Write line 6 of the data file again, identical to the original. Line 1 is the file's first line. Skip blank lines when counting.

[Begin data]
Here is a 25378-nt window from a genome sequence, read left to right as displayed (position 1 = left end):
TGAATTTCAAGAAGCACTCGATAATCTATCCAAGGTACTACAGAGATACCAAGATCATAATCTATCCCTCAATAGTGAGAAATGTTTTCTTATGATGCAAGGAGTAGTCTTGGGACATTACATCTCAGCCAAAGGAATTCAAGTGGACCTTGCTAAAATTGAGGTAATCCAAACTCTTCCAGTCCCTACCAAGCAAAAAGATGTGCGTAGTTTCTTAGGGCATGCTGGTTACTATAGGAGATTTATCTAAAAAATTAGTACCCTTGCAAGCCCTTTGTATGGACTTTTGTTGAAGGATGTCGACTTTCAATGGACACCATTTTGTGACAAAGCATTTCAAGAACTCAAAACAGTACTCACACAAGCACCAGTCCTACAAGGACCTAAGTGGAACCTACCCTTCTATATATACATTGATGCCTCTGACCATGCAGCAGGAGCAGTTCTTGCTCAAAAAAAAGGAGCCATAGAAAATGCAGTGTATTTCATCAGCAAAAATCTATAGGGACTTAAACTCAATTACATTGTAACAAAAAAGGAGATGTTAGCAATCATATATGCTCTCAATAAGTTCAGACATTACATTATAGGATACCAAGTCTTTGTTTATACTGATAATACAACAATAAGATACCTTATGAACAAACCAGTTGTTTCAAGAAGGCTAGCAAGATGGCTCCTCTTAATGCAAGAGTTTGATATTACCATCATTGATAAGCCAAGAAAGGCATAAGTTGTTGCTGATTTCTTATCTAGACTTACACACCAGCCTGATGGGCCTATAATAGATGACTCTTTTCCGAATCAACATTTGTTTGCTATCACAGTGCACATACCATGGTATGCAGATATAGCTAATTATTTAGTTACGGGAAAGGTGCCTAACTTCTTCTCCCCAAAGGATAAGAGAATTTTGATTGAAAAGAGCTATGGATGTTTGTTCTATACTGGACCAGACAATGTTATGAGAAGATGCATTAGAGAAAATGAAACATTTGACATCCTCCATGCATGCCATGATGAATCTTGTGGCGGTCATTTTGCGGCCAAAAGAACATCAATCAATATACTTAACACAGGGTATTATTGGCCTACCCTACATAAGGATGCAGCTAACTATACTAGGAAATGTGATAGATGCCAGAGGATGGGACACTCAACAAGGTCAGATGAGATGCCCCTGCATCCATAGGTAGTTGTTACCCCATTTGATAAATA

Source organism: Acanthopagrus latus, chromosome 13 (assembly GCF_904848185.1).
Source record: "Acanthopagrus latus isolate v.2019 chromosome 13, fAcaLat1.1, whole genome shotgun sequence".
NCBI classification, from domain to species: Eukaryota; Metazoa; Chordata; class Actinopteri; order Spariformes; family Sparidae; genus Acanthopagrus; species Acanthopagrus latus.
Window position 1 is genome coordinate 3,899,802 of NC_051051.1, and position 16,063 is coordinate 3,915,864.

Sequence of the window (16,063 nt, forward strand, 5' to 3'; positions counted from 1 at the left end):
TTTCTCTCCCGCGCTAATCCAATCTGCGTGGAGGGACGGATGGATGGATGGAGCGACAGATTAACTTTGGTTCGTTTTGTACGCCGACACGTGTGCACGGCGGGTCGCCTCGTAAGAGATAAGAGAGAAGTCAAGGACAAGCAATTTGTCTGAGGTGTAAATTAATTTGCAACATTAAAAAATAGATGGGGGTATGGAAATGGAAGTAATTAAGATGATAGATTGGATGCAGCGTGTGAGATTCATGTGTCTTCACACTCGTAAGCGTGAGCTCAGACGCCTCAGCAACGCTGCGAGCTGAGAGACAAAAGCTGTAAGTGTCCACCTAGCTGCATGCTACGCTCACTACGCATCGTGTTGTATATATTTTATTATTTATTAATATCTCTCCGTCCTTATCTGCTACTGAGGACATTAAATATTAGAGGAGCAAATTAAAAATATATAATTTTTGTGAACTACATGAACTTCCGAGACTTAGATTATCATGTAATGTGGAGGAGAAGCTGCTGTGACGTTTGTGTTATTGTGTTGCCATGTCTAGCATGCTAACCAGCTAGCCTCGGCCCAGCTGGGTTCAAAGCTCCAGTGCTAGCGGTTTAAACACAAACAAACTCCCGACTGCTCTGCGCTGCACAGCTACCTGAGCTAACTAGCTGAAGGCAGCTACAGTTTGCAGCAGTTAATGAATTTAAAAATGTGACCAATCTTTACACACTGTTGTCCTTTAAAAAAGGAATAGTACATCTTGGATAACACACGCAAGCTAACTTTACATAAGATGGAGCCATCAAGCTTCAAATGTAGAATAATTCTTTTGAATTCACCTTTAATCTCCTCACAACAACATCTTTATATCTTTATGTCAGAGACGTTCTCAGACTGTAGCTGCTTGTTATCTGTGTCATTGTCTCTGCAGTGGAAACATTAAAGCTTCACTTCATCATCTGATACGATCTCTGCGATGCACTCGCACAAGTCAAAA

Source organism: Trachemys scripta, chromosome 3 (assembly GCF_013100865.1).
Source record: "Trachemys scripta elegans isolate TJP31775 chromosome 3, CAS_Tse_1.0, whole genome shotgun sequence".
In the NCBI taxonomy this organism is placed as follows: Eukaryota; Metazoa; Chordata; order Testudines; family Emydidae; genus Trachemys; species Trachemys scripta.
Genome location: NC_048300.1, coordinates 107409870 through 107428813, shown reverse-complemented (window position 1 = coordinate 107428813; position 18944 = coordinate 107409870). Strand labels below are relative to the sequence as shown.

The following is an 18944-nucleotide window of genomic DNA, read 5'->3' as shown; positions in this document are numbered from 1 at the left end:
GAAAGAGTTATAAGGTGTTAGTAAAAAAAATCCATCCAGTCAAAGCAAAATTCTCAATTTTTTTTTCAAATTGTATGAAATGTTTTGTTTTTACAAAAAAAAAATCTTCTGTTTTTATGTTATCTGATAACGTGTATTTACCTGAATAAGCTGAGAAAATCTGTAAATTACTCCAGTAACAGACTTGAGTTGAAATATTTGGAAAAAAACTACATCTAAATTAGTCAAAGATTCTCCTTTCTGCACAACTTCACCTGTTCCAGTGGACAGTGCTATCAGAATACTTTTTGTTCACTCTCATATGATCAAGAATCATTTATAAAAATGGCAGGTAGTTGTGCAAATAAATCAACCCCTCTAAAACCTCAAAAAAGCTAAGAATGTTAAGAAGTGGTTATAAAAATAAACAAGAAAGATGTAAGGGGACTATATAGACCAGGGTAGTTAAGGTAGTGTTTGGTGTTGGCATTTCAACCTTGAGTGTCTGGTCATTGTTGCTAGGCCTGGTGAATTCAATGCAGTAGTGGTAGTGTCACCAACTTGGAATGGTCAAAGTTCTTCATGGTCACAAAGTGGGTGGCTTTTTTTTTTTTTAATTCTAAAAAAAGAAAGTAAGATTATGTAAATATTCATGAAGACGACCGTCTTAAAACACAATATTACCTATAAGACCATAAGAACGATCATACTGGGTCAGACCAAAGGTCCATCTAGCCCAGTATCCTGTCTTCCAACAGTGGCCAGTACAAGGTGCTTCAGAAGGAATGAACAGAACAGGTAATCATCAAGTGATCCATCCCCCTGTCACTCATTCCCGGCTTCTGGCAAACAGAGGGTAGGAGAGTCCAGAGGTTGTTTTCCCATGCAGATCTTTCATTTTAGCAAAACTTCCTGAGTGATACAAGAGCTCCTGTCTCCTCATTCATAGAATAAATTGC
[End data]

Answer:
Window position 1 is genome coordinate 3,899,802 of NC_051051.1, and position 16,063 is coordinate 3,915,864.